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UPDATED: March 19, 2018, 9:45 a.m. EST — There was a fourth bombing in Austin, Texas around 8:30 p.m. last night. There aren’t many details, but according to the Associated Press,  two people were injured and the police chief claims the fourth bombs showed “a different level of skill.” The AP also reports, “Both men who were injured in Sunday night’s explosion in the southwestern Austin neighborhood of Travis Country are white, unlike the victims in the three earlier attacks, who were Black or Hispanic.” The men are in their 20s and the injuries are not life-threatening.

We will keep you posted as more info surfaces. Our thoughts go to everyone affected by this tragedy.

Original story:

The fact that there are no apparent solid leads or suspects for the domestic terror package bombings that have killed Black people in Texas is distressing, to say the least.

See Also: There’s A Serial Domestic Terrorist On The Loose, And Black People Are The Targets

Three separate packages filled with explosives have been left at three separate homes in Austin since March 2, when a 39-year-old man, who is Black, was killed while opening one. The other two incidents happened Monday, with one killing a 17-year-old Black boy and another injuring a grandmother, who is Hispanic. Police said the elderly woman may not have been the target of the attack.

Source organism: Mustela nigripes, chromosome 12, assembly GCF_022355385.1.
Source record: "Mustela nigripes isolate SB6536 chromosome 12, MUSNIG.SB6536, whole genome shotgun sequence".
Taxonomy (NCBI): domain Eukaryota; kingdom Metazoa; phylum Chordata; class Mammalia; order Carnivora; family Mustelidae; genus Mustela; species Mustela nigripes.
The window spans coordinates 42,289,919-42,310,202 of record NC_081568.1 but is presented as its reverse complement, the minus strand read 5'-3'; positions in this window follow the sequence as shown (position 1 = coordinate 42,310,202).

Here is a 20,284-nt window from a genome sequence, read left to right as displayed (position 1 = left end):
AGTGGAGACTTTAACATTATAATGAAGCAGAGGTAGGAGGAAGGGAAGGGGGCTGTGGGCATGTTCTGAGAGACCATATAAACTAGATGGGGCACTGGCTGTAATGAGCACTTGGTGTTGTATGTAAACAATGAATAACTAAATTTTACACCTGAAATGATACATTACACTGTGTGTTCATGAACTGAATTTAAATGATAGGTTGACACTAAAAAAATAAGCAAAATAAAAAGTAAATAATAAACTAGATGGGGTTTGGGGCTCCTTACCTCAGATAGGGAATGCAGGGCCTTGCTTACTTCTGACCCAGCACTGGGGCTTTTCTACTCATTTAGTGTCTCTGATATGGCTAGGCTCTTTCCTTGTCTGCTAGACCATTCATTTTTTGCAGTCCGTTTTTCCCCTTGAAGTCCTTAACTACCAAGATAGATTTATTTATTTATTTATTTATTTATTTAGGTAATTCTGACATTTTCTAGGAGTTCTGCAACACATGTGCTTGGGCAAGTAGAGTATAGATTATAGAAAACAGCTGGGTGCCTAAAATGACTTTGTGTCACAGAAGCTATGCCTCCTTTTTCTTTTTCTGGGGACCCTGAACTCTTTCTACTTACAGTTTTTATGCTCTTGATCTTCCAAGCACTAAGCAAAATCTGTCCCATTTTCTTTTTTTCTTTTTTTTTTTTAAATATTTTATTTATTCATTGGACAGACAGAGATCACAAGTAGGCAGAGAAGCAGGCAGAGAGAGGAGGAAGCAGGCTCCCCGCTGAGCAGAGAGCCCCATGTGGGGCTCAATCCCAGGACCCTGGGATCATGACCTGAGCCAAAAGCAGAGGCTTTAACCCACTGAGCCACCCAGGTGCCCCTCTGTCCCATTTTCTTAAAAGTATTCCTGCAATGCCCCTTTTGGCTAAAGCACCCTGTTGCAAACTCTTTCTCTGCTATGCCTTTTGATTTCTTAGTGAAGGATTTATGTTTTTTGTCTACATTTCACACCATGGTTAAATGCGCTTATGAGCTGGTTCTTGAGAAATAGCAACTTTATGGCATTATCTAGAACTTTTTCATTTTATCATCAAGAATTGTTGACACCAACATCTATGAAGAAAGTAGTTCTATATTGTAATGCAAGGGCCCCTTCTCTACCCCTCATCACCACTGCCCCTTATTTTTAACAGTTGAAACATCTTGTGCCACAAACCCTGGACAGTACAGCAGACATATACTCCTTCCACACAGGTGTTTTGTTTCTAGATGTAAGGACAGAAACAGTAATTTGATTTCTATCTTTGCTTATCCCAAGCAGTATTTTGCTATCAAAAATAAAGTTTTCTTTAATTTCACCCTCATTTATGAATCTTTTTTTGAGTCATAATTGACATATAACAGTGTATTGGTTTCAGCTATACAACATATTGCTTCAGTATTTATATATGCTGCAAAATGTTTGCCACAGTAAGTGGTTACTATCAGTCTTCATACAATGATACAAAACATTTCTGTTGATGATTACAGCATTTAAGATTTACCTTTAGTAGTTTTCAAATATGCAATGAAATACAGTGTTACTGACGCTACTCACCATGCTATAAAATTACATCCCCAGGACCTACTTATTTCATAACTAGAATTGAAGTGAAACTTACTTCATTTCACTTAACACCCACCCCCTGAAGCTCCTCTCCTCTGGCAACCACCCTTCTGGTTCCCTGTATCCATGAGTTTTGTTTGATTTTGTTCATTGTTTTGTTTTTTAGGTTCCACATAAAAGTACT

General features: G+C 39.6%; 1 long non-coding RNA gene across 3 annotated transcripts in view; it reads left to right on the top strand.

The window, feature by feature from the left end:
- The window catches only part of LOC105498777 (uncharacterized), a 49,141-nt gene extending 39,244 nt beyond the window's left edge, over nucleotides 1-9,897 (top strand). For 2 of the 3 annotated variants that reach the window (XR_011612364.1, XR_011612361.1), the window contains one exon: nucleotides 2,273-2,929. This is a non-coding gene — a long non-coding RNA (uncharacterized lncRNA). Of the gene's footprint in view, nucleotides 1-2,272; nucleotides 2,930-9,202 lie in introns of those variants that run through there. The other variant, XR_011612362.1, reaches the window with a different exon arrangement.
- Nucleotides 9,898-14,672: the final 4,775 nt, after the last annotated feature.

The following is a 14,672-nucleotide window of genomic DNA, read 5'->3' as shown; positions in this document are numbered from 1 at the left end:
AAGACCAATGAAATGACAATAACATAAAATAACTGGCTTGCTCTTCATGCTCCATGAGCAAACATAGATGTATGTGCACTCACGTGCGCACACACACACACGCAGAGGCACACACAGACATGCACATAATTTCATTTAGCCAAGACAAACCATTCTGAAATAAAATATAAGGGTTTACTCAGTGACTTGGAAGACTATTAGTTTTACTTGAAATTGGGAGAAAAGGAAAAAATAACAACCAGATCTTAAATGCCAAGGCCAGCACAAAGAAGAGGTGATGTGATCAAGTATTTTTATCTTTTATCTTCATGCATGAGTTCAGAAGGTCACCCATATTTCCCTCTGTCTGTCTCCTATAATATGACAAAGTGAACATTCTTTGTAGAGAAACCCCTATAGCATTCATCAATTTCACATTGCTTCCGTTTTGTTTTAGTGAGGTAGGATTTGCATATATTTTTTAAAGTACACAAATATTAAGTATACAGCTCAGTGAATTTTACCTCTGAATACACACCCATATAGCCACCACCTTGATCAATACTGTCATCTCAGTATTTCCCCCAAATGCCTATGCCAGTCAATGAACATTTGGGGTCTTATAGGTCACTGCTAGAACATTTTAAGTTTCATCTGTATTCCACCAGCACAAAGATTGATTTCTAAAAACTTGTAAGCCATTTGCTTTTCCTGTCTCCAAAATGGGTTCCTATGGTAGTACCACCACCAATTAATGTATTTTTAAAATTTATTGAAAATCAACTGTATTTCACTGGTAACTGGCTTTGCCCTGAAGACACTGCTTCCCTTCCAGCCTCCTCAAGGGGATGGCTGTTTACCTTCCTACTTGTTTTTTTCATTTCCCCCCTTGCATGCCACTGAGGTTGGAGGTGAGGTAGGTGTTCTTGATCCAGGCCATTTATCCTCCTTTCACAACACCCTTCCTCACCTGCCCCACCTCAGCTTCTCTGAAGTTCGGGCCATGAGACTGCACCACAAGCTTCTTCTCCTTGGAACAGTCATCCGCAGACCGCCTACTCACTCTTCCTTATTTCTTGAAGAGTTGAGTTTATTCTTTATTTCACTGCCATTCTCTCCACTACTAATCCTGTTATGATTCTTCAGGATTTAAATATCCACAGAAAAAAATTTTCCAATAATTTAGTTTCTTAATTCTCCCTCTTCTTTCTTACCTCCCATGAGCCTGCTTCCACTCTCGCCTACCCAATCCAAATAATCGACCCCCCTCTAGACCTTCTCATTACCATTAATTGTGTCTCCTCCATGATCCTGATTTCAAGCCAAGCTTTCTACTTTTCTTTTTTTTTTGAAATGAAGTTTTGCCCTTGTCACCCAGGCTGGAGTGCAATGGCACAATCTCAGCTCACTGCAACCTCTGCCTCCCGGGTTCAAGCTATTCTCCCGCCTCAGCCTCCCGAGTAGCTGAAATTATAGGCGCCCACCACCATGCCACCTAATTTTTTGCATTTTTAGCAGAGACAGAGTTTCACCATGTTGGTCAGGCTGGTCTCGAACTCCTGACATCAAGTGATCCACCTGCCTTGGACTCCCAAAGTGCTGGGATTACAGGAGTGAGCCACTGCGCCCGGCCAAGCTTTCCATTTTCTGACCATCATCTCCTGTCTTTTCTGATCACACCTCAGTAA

The bombings became national news after the two blasts on Monday. It was a top story for just about every major media outlet in the country and prompted federal involvement of the FBI and the Bureau of Alcohol, Tobacco, Firearms and Explosives.

But the optics are damning, as there have been few to none noteworthy developments in the investigation, which could be the result of law enforcement’s tried and true recipe of not prioritizing cases that involve Black death.


In contrast, it’s always much different when White folks are on the receiving end of domestic terrorism. The 2016 bombing in the Chelsea neighborhood of New York City set off an immediate manhunt that ended in a quick arrest and ultimate conviction. It was the same with the 2013 Boston Marathon bombing. And in the case of the elusive Unabomber, investigators conducted an unrelenting 18-year search.

There are clearly some differences between Austin and the other cases. The Boston Marathon bombing, for instance, happened at a major public event where there was public surveillance video available. Regardless, the sense of urgency shown by police in those cases don’t match up with what we;’re seeing out of Austin right now. Coincidence?

NewsOne called the Austin Police Department to request information on the investigation—suspect sketches, video, anything. The call was not immediately returned.


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